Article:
And there’s another piece of bad news for the “average” kids at Hope-Hill. In science, 54 percent of the fifth graders failed, compared with 11, 8, 2, and 7 percent, respectively for the other four public elementary schools in the Grady Cluster. The results in social studies were very much the same.

Perhaps, if a Hope-Hill graduate enters sixth grade knowing how to read and do math, she’ll be able over the coming years to make up what she doesn’t know about science and American history. But still …

Kids with Big Challenges

Our experience and our observations tell us that a minority, but a significant minority, of Hope-Hill students enter kindergarten lacking a good “number sense”—and have a vocabulary that’s much smaller than a lot of kids have at that age. It’s a major lift for the teachers to close the gap during the elementary school years. In fact, it’s a major lift to keep the gap between challenged kids and the privileged kids from growing a lot wider.

Look at last year’s results for fifth graders at the five public elementary schools in the Grady Cluster:

% Failing Reading

% Failing Math

Centennial Place

2

6

Hope-Hill

25

28

Mary Lin

5

12

Morningside

0

3

Springdale Park

3

5

Our Challenge

Our congregation has been at Hope-Hill for two decades. We know the children, and we know that they are just as capable of learning as the kids at the other schools.  We also know that a good many of them face circumstances that make learning hard. Our challenge is to support the principal, faculty, and staff of Hope-Hill in overcoming these obstacles to learning.

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Maria Had a Dream—A Story for the 50th Anniversary of the March on Washington

The UUCA tutor met Maria, a first grader, in October. She appeared to have mlk2no English at all.

The powers that be gave the tutor a set of exercises and “games” to use with Maria. They all involved sounding out three-letter words comprised of a consonant, a short vowel, and another consonant, like “cap” or “mat.”

Maria proved to be a biddable child, and she seemed actually to enjoy the task, or at least not to mind it. As October turned into November, and November into December, Maria and the tutor kept on task. She became increasingly proficient at correctly sounding out “bat,” “cat,” “sat,” and “rat.” But when asked if she knew what a word meant, Maria would mutely shake her head.

The tutor had limited Spanish, and so was able to tell her, for example, that “cat” meant un gato. Maria seemed appreciative to learn this information, and would promptly move on to sounding out the next word.

Maria’s patience exceeded the tutor’s, but they both soldiered on. By the Christmas break, the tutor was being heard to mutter in the social hall that “We might as well be teaching her to sound out words in Old Church Slavonic.”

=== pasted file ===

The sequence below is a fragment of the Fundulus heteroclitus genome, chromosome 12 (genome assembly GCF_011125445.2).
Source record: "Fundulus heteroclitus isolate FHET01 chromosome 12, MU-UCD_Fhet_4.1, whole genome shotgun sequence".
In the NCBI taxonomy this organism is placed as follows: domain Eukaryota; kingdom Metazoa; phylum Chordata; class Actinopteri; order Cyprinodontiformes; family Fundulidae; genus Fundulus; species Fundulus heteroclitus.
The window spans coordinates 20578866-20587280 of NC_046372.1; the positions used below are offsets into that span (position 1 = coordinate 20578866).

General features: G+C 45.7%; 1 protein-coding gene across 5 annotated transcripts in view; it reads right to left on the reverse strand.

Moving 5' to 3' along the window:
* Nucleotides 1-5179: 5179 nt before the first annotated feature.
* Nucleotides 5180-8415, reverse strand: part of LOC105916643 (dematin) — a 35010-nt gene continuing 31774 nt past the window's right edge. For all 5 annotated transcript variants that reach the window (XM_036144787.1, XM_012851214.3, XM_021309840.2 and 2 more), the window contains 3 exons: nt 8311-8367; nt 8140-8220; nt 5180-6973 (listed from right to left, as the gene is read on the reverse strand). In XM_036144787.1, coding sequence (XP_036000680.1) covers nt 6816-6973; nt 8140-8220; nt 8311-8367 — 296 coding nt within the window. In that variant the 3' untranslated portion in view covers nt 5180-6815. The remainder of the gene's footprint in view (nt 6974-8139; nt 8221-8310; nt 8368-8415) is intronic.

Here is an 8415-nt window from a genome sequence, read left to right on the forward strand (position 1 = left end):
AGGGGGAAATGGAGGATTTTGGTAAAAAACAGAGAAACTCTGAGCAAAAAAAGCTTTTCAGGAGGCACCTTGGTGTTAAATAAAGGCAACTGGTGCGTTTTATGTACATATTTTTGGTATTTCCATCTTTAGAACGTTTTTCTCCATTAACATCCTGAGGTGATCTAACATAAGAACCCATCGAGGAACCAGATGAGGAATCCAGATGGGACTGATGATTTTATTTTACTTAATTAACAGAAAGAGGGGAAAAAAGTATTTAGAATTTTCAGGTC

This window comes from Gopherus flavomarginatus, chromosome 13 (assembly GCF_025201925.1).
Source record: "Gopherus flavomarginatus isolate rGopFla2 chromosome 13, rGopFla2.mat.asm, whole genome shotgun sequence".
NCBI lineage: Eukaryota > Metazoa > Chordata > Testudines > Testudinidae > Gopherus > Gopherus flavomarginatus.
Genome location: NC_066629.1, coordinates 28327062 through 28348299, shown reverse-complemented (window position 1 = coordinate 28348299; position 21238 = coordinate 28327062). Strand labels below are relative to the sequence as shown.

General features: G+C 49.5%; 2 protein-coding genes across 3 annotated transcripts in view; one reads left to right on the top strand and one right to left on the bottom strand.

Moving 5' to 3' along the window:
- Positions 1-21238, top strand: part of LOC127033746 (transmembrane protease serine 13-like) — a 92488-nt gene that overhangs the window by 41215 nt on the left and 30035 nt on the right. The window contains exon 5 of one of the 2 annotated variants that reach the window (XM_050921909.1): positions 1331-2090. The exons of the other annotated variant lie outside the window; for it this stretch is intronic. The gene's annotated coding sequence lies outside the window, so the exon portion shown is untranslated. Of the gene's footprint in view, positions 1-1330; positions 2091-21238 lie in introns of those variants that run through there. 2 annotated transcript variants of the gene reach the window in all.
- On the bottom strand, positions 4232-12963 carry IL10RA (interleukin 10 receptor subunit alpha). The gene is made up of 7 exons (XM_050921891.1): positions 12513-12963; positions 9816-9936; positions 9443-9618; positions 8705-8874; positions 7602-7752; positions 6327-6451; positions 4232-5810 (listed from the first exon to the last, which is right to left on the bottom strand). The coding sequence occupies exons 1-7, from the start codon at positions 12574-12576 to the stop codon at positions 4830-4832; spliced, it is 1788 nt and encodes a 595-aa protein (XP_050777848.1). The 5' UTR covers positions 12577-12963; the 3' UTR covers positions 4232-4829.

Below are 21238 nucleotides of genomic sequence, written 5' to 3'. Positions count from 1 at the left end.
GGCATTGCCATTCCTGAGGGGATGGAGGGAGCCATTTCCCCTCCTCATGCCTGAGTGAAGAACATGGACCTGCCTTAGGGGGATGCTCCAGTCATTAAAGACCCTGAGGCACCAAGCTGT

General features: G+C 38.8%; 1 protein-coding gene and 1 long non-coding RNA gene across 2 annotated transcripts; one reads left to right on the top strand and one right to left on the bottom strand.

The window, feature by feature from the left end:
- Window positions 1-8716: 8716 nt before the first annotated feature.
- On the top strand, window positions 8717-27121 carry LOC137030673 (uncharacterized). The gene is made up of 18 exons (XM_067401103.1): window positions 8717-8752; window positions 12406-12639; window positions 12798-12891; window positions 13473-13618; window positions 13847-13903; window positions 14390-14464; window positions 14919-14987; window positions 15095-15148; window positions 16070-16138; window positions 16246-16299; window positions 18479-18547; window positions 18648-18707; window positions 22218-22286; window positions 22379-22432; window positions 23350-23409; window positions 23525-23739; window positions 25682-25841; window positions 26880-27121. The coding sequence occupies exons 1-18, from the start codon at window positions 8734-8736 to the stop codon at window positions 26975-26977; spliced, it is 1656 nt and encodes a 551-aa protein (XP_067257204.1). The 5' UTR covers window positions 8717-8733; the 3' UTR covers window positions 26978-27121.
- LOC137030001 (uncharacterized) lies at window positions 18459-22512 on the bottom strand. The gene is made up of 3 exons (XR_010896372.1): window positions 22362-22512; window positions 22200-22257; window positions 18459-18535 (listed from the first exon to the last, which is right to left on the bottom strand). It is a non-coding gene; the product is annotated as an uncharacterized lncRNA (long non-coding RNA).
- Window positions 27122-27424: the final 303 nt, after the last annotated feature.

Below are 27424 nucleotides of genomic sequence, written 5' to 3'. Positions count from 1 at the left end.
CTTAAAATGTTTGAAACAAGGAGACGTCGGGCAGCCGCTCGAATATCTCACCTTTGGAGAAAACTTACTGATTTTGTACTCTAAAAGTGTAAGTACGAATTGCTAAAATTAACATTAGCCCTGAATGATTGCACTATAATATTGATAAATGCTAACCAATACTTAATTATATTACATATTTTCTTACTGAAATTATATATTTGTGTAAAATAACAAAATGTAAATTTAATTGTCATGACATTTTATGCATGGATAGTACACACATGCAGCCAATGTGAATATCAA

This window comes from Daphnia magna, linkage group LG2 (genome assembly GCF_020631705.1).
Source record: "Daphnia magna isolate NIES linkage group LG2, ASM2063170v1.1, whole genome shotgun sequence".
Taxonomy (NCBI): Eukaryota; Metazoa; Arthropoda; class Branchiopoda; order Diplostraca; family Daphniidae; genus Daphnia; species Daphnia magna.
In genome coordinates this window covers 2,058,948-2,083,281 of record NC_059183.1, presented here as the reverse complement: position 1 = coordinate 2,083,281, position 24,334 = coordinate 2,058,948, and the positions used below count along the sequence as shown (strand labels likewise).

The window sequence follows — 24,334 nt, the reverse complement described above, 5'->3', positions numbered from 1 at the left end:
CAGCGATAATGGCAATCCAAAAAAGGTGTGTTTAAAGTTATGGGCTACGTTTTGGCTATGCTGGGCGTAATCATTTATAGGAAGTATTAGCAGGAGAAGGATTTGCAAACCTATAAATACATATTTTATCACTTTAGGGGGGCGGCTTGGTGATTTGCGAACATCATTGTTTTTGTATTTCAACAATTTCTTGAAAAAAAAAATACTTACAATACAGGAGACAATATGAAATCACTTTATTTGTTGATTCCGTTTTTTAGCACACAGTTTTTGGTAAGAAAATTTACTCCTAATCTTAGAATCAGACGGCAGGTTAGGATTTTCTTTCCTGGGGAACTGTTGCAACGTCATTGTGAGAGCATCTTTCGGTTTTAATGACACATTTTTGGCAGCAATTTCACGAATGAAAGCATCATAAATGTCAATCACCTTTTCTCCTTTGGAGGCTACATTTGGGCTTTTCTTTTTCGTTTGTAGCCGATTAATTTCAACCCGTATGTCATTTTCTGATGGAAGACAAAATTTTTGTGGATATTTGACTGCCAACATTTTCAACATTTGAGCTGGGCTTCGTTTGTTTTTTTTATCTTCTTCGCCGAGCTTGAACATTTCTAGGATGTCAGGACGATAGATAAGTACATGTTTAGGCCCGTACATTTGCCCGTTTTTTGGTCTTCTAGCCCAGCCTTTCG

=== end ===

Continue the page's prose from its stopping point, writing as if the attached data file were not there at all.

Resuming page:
That’s when the Unitarian miracle occurred.

By the time tutoring recommenced after the holiday break, Maria had made a breakthrough. During the first tutoring session in January, she began demanding, in simple English, to know the meaning of every word. In some cases the tutor could mime the meaning. When Maria asked about “dig,” the tutor acted out digging a hole with a shovel, producing much merriment.

Sometimes it was harder to convey meanings. When Maria wanted to know what “tin” was, the tutor responded that tin is a metal. “What is metal?” Maria sensibly inquired. There ensued an exploration of the classroom, to find objects made of metal.

DictionaryAs the tutor left for the day, a light bulb appeared over his head. Remembering that there are such things as picture dictionaries, that “define” words for little children by showing them pictures, the tutor detoured by Barns & Noble and secured The Cat in the Hat Beginner Book Dictionary, in English and Spanish. (It works this way. To define “afraid,” there is a drawing of a little girl in fear of a mouse, followed by a short sentence, “Alice is afraid,” which is then translated into Spanish: “Alicia tiene miedo.”)

The following week, when Maria received her book at the close of the tutoring session, and grasped what it was, she was flabbergasted. After pausing to digest her good fortune, Maria looked up at the tutor and said, in a serious and determined voice, “I’m going to learn every word in this book.”

The tutor wasn’t surprised by her determination, but he did marvel at her ability to articulate that English sentence.

Kids don’t always remember to thank people for their gifts, but you may be sure that in their next session Maria, without prompting, thanked the tutor profusely for her book. The only problem, she allowed, was that she had gotten in trouble for staying up to late to peruse her new dictionary.